|Queen Mary I|
Painting by Eworth
Reginald Pole was the son of Margaret Pole Countess of Salisbury who had served as Mary's governess. Margaret and Mary's mother, Queen Catherine, had been close friends and may have hoped that Reginald could be a potential suitor for the princess, but her father had other plans for her. In the meantime, Reginald grew up provided with the best education money could buy through the support of Kings Henry VII & VIII. By the time Mary became queen in 1553, Reginald was known as a great scholar and only his refusal to campaign on his own behalf had prevented him from being elected pope in 1550.
Instead, he returned to his homeland to assist Queen Mary in putting her religious house in order. Mary was a staunch Catholic. It was one of the things that had driven a wedge between her and her father and siblings. She assumed, of course, that the good Cardinal was of one mind with her in all church matters, but there was much more to Reginald Pole that met the eye.
The words of Matthew 10:16 were favored by Pole. He had them painted on a window when he lived in Lambeth Palace, and they appear on his tomb.
Be as wise as serpents and as simple as doves.
This line reveals a bit about the deep-thinking man who was more willing than most leaders of the Catholic Church to consider the arguments of the reformers. Reginald was devoted to rooting heresy out of England, but this did not necessarily mean to him what it meant to his queen. Like some men who were persecuted as heretics, he believed that Catholicism should be reestablished free of the corruption that had lead to the Reformation.
|Cardinal Reginald Pole|
Yet Pole was a highly respected leader of the Catholic Church and was sent to bring England back into the fold. He believed in faith, discipline, and charity, but he also believed that it was vital to put a stop to heresy before it could spread and lead people to eternal damnation. This is what made him the ideal person to cope with the situation in Marian England.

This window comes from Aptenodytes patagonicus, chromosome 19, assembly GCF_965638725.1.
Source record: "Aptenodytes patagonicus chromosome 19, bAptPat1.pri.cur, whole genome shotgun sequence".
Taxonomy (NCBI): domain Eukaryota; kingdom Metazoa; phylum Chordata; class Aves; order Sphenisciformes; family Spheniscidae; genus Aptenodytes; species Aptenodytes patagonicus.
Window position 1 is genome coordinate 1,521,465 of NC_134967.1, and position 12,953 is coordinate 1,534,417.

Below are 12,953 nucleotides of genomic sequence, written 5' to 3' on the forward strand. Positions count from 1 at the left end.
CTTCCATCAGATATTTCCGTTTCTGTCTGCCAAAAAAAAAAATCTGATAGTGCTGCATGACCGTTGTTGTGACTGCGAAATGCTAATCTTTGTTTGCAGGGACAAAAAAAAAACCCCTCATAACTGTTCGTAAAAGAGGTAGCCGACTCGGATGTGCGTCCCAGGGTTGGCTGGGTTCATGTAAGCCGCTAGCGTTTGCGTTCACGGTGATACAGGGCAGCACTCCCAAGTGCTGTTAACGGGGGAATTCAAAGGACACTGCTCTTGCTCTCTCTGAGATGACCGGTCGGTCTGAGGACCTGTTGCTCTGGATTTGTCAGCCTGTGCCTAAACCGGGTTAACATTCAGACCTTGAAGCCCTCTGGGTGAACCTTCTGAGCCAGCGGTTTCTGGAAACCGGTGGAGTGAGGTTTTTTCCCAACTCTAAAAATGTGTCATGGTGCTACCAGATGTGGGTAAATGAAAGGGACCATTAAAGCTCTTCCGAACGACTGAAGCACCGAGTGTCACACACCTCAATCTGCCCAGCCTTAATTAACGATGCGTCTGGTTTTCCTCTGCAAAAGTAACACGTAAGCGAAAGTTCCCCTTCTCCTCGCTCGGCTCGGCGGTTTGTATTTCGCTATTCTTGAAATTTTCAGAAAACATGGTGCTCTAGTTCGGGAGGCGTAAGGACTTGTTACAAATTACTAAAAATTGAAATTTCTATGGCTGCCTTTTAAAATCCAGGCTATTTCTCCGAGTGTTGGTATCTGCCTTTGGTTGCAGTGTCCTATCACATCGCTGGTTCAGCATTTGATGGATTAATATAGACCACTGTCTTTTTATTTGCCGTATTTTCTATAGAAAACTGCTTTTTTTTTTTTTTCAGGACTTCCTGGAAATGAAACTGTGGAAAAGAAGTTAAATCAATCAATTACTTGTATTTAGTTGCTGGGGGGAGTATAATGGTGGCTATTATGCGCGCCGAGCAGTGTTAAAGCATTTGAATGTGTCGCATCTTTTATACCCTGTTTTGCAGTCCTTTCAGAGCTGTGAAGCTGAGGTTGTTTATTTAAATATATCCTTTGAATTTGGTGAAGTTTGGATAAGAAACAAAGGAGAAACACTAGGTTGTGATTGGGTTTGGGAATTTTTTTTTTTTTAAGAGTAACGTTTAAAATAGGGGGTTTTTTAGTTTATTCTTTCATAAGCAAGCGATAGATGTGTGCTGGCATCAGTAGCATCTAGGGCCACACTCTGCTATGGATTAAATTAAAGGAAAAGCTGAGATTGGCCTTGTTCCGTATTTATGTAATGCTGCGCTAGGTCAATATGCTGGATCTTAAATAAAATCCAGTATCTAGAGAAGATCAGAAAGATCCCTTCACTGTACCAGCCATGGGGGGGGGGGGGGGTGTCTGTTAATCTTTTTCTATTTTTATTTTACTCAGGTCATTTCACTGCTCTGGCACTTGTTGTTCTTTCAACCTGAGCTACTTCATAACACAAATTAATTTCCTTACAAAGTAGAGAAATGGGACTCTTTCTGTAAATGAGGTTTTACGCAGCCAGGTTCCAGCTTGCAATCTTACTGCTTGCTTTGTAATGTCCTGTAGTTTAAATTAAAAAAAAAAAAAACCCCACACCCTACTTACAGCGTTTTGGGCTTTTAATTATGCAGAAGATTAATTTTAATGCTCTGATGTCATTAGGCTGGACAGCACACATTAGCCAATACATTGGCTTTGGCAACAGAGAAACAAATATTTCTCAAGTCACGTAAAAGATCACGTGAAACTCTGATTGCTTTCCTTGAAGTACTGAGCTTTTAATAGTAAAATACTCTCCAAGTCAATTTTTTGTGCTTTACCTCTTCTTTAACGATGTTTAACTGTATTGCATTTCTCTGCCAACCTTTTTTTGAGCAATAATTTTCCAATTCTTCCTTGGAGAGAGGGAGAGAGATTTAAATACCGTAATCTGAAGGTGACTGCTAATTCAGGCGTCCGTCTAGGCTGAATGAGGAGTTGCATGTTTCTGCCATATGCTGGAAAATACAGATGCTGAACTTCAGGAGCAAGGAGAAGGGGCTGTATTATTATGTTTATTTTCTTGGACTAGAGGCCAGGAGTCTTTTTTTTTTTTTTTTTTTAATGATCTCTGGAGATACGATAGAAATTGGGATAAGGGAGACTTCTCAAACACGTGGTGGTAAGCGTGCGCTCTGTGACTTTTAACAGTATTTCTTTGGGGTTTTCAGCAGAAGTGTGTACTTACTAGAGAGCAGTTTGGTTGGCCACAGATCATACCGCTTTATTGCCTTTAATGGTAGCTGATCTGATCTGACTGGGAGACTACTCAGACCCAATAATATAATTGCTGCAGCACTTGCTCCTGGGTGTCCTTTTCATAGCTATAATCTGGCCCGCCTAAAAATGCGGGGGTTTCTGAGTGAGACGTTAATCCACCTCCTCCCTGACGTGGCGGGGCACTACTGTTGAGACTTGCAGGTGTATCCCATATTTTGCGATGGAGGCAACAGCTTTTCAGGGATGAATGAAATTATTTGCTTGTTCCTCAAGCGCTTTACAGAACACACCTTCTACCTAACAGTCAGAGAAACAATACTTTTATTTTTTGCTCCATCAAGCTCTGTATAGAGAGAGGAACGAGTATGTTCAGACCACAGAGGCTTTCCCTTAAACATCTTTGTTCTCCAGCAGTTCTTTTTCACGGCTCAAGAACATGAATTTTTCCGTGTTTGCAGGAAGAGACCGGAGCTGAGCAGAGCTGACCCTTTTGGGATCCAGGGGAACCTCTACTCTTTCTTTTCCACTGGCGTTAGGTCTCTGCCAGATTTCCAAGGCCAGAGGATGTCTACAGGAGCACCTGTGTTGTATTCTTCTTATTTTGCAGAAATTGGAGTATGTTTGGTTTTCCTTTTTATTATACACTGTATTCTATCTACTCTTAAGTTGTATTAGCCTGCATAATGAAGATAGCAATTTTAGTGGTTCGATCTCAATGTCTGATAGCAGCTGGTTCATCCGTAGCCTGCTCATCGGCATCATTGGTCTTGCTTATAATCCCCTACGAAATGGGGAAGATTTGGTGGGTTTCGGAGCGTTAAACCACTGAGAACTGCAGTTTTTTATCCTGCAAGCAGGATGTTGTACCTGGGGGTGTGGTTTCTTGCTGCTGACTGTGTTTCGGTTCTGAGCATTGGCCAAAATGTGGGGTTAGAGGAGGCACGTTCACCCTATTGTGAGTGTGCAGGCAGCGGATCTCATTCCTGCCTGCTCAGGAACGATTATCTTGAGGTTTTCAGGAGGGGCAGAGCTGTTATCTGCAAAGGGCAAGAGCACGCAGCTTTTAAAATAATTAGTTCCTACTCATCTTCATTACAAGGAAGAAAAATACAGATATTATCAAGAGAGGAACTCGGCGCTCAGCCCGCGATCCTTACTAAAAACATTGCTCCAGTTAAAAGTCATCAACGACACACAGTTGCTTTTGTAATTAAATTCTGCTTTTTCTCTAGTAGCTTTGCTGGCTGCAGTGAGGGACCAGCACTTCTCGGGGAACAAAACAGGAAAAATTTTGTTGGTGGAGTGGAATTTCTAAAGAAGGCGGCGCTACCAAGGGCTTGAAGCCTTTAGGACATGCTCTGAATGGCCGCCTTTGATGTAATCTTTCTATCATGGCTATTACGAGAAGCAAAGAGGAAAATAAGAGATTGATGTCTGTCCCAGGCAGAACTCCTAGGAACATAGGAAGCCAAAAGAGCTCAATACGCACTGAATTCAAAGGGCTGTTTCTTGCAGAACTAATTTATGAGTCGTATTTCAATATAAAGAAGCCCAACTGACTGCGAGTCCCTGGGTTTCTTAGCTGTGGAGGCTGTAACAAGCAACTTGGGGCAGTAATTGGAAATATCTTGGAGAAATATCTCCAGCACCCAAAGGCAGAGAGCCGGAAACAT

While Pole had defended the right of Protestants to have their views heard, he also supported meaningful debate and edifying conversation that would (hopefully) end with all parties agreeing upon the truth. This gentle easing of people to faith was just what was necessary in a country that had been enduring religious changes - and not all for very religious reasons - for two decades. His position in England is also likely what saved him from more drastic encounters with the Inquisition. He was able to defend himself in writing while emphasizing that his continued presence was required in England.
He was nothing if not clever.
Pole's belief that all heretics should be given the opportunity to hear the truth and be healed before they were condemned coincided well with Queen Mary's merciful character. While we may know her as 'Bloody Mary', her council often accused Mary of not taking decisive enough actions against her enemies. The burning of heretic leaders, those with the most power to lead others astray, did not begin until 1555. As was the case with every previous English monarch, heresy was considered akin to open rebellion.
|Disputation of the Trinity|
Andrea Del Sarto, 1517
(Web Gallery of Art)
By the end of 1558, when Reginald and Mary both died on the 17th of November, 284 Protestants had been burned for heresy. Pole felt treatment this harsh should be reserved for only the worst of criminals, those who did not only privately practice heresy but actively spread it. Reunification and peace were his goals, but he had run out of time to see those objectives reached.
But was Reginald Pole a heretic? Ironically, those on both sides of the 16th century religious debate accused him of being one, which just might make him a man who understood men and faith better than any of his accusers.
Additional Reading:Reginald Pole: Prince & Prophet by Thomas F Mayer
The First Queen of England by Linda Porter